How to Rewrite Your Job Description Using Emotional Intelligence

August 06, 2019

Did you know that if you have a job, there’s a roughly 50/50 chance you don’t like it? Not only are those sobering odds, but they also indicate that many of us aren’t happy at work.

What can be done? Of course, there’s always the option to quit and search for a job you might like more… but what if there were a shortcut you could use to improve the job you’re in?

By using your emotional intelligence, you can think more strategically about your relationships around the office. Using your “soft skills” also known as emotional intelligence (EI) allows you to adjust your perspective, increase how happy you are at work, and more. Here’s how to get started:

1. Make Yourself Invaluable

If your bosses and coworkers don’t see you as a valuable team member, you won’t have the social capital to shift your job responsibilities to do more of what you like and less of what you don’t.

Being invaluable starts with being reliable. Finish what you start; show up on time; be prepared for meetings; do what you say you’re going to do; pay attention to the expectations of management and your coworkers.

This might seem like basic advice, but laying the groundwork will help you move towards the job you want by excelling at the job you currently have, even if you don’t like all aspects of it. By showing empathy, problem-solving, and by collaborating, you can show management that you’re ready for more, and be prepared to train someone else to do your job.

2. Think Like Your Boss

Leaders with high emotional intelligence are those who notice and pay attention to others. Pay attention to the kinds of questions your boss asks, their communication patterns, what they praise, and what tasks or goals they prioritize.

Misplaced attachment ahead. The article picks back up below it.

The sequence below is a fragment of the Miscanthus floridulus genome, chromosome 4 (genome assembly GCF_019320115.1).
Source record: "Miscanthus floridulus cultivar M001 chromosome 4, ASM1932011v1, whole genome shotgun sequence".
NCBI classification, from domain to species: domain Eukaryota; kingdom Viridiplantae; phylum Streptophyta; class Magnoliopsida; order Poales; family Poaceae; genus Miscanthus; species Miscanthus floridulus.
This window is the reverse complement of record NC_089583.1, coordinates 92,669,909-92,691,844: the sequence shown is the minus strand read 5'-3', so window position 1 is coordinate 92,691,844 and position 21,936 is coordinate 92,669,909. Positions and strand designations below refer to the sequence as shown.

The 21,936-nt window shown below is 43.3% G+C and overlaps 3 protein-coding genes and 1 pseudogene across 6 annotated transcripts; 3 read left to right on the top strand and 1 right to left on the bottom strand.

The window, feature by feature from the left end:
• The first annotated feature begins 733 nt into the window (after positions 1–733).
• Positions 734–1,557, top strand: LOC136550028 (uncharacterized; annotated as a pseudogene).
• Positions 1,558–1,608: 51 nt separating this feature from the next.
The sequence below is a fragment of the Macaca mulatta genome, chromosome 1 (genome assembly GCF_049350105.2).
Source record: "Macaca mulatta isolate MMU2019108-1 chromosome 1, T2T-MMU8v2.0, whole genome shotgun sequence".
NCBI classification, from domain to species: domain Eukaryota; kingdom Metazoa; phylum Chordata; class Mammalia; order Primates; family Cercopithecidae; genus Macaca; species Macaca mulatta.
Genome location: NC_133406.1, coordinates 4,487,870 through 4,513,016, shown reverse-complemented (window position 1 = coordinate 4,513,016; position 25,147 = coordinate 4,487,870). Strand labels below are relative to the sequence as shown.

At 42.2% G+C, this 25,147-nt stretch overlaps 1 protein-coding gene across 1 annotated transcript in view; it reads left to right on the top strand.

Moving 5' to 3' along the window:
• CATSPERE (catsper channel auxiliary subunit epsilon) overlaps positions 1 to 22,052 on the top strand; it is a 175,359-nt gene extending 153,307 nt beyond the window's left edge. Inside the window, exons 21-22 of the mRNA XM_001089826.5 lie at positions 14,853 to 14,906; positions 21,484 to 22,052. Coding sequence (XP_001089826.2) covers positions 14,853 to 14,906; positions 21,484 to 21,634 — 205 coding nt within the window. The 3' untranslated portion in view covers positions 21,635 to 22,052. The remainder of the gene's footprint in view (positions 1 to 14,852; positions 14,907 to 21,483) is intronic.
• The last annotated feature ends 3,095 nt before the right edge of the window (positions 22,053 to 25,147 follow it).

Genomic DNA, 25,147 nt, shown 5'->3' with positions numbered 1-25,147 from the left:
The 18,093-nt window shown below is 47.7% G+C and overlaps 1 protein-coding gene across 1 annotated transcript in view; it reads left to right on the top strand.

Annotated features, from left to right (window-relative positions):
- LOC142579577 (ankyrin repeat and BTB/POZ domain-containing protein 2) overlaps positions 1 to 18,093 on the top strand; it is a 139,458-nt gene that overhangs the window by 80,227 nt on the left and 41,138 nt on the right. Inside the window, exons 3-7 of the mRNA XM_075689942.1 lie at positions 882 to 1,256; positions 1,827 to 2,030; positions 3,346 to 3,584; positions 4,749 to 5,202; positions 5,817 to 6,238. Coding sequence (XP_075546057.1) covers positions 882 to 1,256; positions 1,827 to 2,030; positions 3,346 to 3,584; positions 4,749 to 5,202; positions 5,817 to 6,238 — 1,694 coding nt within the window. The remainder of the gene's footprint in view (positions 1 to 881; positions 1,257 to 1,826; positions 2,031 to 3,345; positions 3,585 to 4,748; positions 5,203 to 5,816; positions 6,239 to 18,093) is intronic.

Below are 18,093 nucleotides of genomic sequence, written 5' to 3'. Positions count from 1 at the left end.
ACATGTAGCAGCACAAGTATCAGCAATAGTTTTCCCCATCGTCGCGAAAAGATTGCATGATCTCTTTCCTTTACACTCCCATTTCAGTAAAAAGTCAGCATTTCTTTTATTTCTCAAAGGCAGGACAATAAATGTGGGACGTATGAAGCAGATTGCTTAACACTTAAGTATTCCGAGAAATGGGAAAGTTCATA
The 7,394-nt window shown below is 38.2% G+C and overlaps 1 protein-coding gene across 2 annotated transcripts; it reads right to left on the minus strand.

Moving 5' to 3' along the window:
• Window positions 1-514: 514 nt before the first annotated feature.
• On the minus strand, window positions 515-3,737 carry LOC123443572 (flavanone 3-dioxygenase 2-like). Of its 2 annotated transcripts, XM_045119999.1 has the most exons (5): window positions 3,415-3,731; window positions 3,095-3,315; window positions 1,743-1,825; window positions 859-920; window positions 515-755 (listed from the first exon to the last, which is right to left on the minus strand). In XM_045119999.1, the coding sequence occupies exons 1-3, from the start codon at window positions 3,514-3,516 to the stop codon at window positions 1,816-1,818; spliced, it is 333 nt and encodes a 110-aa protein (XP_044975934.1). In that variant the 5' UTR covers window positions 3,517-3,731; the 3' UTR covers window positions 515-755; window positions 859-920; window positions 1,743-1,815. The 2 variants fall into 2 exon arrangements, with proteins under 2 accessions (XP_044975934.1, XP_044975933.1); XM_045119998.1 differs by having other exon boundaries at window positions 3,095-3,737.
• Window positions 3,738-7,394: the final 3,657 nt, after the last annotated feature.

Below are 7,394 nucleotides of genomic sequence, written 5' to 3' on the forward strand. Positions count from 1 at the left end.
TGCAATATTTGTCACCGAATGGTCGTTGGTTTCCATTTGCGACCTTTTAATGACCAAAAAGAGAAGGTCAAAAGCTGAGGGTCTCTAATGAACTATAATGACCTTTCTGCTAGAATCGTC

The key here isn’t just to notice, but to adapt: if you’ve noticed that your boss expected an answer to their emails, respond quickly, even if the answer is “I haven’t gotten to it yet, but I’m on it.”

Being adaptable to their traits, even if you don’t share them, allows you to anticipate their needs and present solutions without having to increase your technical skills.

3. Ask For the Work You Want

Once you’ve spent some time acing everything included in your current job description you can start stretching your boundaries outside of it – and that means speaking up and asking for what you want.

Begin by talking to management about what you’d like to do more of, how it ties into your current position, and a few examples of how you can handle the additional responsibility.

For example, if you want to be the go-to person for writing in your department, offer to edit important documents and emails before they go out. If you excel at this task, pretty soon you’ll be the go-to person in your department for editing and everyone will be bringing their important documents to you.

If you want to brainstorm more often, offer to host weekly brown-bag lunch sessions with coworkers to discuss project details or think up new ways to solve tricky problems that your team needs to manage.

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